GUWAHATI: Opposition parties in Assam are working towards forging a 'Grand Alliance' to oust the ruling BJP from power.
Ironing out past differences, Congress and minority-based All India United Democratic Front (AIUDF) have more or less come together to fight the Assembly elections due early next year. They have appealed to like-minded parties to be a part of the grand alliance.
The Left parties, Bodoland People’s Front (BPF), and some smaller regional forces are in the Congress-AIUDF’s scheme of things vis-a-vis the envisaged 'Grand Alliance'.
The BPF is an ally of the BJP and a constituent of the state’s coalition government but their relationship has been on the rocks for the past few months following differences on issues pertaining to the election to the autonomous Bodoland Territorial Council (BTC) which administers four districts of lower Assam. The election was deferred due to the Covid-19 pandemic and the BTC is now under Governor’s rule.
“We are open to alliance with like-minded parties, including the AIUDF, which are opposed to the BJP,” Assam Congress chief Ripun Bora had told journalists two days ago.
Given the anti-Bangladeshi public sentiment in the state, the Congress never had an alliance with the AIUDF. In fact, Congress stalwart and three-time former Chief Minister Tarun Gogoi had once famously said: “Who is Badruddin Ajmal” to belittle him and his party.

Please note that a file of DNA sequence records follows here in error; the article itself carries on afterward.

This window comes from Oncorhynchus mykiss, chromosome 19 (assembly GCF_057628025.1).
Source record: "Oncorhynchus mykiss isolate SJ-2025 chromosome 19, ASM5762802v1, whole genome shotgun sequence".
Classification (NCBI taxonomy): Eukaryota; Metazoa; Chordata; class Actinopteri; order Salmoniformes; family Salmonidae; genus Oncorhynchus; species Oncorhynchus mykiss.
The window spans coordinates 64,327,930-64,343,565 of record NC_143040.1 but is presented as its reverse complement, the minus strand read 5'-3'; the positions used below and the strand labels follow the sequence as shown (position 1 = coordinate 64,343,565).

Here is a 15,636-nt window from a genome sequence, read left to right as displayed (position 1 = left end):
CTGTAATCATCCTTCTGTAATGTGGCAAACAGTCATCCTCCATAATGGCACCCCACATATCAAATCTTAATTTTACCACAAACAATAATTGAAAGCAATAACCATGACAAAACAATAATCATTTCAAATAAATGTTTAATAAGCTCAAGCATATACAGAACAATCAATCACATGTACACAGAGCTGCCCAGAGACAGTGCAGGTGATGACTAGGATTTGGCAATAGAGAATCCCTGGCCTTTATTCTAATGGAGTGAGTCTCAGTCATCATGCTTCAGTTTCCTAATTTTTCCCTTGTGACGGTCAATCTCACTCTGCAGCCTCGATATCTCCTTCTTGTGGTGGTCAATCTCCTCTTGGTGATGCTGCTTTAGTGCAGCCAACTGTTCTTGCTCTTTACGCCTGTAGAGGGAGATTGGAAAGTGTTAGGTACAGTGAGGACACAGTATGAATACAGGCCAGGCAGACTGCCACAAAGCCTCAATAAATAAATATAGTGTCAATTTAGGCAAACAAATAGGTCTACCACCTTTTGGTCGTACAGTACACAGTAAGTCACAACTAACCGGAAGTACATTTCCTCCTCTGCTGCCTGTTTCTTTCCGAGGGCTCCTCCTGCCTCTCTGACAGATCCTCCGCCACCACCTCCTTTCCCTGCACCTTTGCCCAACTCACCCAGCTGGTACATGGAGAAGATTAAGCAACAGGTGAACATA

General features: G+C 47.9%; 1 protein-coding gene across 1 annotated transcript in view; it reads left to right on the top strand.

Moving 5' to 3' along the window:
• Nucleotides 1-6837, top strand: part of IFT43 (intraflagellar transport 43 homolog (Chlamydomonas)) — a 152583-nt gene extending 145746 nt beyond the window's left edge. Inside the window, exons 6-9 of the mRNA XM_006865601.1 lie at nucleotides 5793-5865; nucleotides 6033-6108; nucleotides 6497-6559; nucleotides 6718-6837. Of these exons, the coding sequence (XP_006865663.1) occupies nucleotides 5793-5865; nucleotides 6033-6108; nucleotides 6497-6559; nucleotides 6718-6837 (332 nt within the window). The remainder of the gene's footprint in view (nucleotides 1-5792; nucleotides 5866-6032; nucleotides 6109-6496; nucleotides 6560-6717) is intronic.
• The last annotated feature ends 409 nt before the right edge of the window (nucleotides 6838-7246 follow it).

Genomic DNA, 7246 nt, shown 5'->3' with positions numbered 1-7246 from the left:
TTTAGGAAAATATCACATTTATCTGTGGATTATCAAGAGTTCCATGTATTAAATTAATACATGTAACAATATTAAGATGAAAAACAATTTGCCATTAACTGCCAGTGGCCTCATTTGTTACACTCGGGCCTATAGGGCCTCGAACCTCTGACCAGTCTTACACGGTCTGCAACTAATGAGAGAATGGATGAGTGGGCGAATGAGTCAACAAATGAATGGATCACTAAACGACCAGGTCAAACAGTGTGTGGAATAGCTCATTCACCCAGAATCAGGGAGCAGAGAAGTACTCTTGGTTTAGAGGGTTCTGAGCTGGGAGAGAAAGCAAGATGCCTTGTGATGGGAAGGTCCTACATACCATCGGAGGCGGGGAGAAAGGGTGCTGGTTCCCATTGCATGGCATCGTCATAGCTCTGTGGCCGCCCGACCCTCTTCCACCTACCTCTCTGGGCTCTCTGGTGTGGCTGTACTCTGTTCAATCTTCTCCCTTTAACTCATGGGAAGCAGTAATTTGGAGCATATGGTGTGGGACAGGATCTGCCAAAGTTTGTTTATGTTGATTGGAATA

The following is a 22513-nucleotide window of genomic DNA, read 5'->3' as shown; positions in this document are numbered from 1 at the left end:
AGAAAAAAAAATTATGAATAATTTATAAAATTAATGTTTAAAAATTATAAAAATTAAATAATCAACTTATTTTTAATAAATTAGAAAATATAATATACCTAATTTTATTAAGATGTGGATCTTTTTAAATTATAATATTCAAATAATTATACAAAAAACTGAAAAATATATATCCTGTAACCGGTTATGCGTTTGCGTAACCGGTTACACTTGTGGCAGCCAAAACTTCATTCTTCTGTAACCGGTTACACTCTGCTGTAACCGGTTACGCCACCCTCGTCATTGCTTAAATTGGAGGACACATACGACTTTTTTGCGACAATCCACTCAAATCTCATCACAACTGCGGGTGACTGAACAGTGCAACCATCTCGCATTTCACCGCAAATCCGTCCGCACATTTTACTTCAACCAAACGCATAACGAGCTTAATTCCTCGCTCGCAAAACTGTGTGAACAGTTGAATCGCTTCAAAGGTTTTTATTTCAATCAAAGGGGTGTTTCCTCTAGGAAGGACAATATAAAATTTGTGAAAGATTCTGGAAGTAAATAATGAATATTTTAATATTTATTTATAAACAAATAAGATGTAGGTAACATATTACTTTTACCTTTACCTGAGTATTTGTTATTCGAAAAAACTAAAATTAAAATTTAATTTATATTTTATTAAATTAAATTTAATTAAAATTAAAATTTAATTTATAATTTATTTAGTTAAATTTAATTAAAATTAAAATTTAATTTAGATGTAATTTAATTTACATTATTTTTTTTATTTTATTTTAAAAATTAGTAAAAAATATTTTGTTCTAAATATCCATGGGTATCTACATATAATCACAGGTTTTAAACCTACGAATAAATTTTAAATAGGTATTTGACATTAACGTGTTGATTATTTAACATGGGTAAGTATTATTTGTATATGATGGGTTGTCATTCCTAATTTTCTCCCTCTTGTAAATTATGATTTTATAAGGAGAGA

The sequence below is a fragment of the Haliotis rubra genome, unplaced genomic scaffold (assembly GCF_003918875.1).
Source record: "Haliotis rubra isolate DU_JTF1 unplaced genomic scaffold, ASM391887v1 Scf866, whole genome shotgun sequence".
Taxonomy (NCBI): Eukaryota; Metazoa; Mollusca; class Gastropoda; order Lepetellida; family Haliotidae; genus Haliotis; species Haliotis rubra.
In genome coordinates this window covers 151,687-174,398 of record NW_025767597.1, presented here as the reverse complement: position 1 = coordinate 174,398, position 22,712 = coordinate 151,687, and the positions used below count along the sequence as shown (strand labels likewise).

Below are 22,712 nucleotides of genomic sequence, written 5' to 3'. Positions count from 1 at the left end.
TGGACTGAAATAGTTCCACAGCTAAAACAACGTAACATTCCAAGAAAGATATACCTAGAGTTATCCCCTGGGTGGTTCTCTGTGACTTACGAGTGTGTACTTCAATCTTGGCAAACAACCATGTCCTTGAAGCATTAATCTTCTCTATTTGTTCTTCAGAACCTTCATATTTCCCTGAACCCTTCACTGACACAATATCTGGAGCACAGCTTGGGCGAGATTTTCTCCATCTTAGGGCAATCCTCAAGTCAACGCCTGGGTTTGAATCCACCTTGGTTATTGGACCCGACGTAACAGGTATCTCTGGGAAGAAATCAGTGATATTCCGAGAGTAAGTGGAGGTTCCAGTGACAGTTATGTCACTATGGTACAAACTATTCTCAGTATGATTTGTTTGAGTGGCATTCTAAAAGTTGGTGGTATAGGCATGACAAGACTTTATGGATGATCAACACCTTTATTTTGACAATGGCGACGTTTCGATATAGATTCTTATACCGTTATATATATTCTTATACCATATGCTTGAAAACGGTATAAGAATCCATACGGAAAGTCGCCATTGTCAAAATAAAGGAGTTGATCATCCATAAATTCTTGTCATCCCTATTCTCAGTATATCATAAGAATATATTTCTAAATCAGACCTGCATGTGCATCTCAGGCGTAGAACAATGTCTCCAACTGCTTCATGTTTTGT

Ajmal is a perfume baron and Lok Sabha member who had founded the AIUDF in 2005. He has been leading the party as its president ever since then. Many in Assam view the AIUDF as a party that was floated solely to protect the interests of Muslims with roots in Bangladesh. Ajmal is seen as their messiah.
The BJP has begun targeting the Congress for warming up to the AIUDF. Health and Education Minister Himanta Biswa Sarma recently said the Congress head office in the state “Rajiv Bhawan” would soon be turned into “Ajmal Bhawan”.
As the Ajmal factor could harm the Congress’ poll prospects in the majority Hindu belt, the grand old party has made it clear that the AIUDF chief will not be appointed as the chief minister if the coalition ends up forming the next government.
But what if the AIUDF wins more seats than that of the Congress? The AIUDF has cleared the air.
“There are no constitutional hurdles in Badruddin Ajmal becoming the chief minister. However, the AIUDF will not project him as the CM candidate,” party spokesman Aminul Islam said.
He added: “Ahead of every election, the BJP brands Ajmal as a Bangladeshi, Islamic fundamentalist and an agent of ISI (Pakistan’s Inter-Services Intelligence). So, we have made it known to the Congress that he is not in the race for the CM post”.
The BJP, together with allies BPF and Asom Gana Parishad, had ended the 15-year Congress rule in 2016.